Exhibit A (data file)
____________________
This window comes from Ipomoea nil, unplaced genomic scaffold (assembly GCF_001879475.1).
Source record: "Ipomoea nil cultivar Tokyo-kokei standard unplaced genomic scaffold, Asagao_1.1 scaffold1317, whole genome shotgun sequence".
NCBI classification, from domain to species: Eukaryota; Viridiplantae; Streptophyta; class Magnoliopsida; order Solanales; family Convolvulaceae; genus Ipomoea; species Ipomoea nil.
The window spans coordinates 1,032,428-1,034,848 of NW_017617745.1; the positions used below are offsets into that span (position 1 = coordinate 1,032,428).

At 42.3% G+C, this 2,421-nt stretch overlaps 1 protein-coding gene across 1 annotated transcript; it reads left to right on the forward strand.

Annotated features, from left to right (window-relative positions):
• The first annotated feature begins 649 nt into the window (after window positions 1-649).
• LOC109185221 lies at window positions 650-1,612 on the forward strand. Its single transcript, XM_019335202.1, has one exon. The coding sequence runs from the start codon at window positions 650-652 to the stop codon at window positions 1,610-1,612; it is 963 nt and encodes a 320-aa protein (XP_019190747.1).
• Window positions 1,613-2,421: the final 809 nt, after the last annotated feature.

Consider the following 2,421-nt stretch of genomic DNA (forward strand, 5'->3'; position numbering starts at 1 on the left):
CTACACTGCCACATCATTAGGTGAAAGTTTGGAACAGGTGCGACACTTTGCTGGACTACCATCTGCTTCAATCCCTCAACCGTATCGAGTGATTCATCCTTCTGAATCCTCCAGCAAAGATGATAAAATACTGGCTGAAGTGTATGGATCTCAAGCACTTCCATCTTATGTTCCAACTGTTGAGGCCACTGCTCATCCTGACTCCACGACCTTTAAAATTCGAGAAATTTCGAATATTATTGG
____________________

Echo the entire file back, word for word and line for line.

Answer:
This window comes from Ipomoea nil, unplaced genomic scaffold (assembly GCF_001879475.1).
Source record: "Ipomoea nil cultivar Tokyo-kokei standard unplaced genomic scaffold, Asagao_1.1 scaffold1317, whole genome shotgun sequence".
NCBI classification, from domain to species: Eukaryota; Viridiplantae; Streptophyta; class Magnoliopsida; order Solanales; family Convolvulaceae; genus Ipomoea; species Ipomoea nil.
The window spans coordinates 1,032,428-1,034,848 of NW_017617745.1; the positions used below are offsets into that span (position 1 = coordinate 1,032,428).

At 42.3% G+C, this 2,421-nt stretch overlaps 1 protein-coding gene across 1 annotated transcript; it reads left to right on the forward strand.

Annotated features, from left to right (window-relative positions):
• The first annotated feature begins 649 nt into the window (after window positions 1-649).
• LOC109185221 lies at window positions 650-1,612 on the forward strand. Its single transcript, XM_019335202.1, has one exon. The coding sequence runs from the start codon at window positions 650-652 to the stop codon at window positions 1,610-1,612; it is 963 nt and encodes a 320-aa protein (XP_019190747.1).
• Window positions 1,613-2,421: the final 809 nt, after the last annotated feature.

Consider the following 2,421-nt stretch of genomic DNA (forward strand, 5'->3'; position numbering starts at 1 on the left):
CTACACTGCCACATCATTAGGTGAAAGTTTGGAACAGGTGCGACACTTTGCTGGACTACCATCTGCTTCAATCCCTCAACCGTATCGAGTGATTCATCCTTCTGAATCCTCCAGCAAAGATGATAAAATACTGGCTGAAGTGTATGGATCTCAAGCACTTCCATCTTATGTTCCAACTGTTGAGGCCACTGCTCATCCTGACTCCACGACCTTTAAAATTCGAGAAATTTCGAATATTATTGG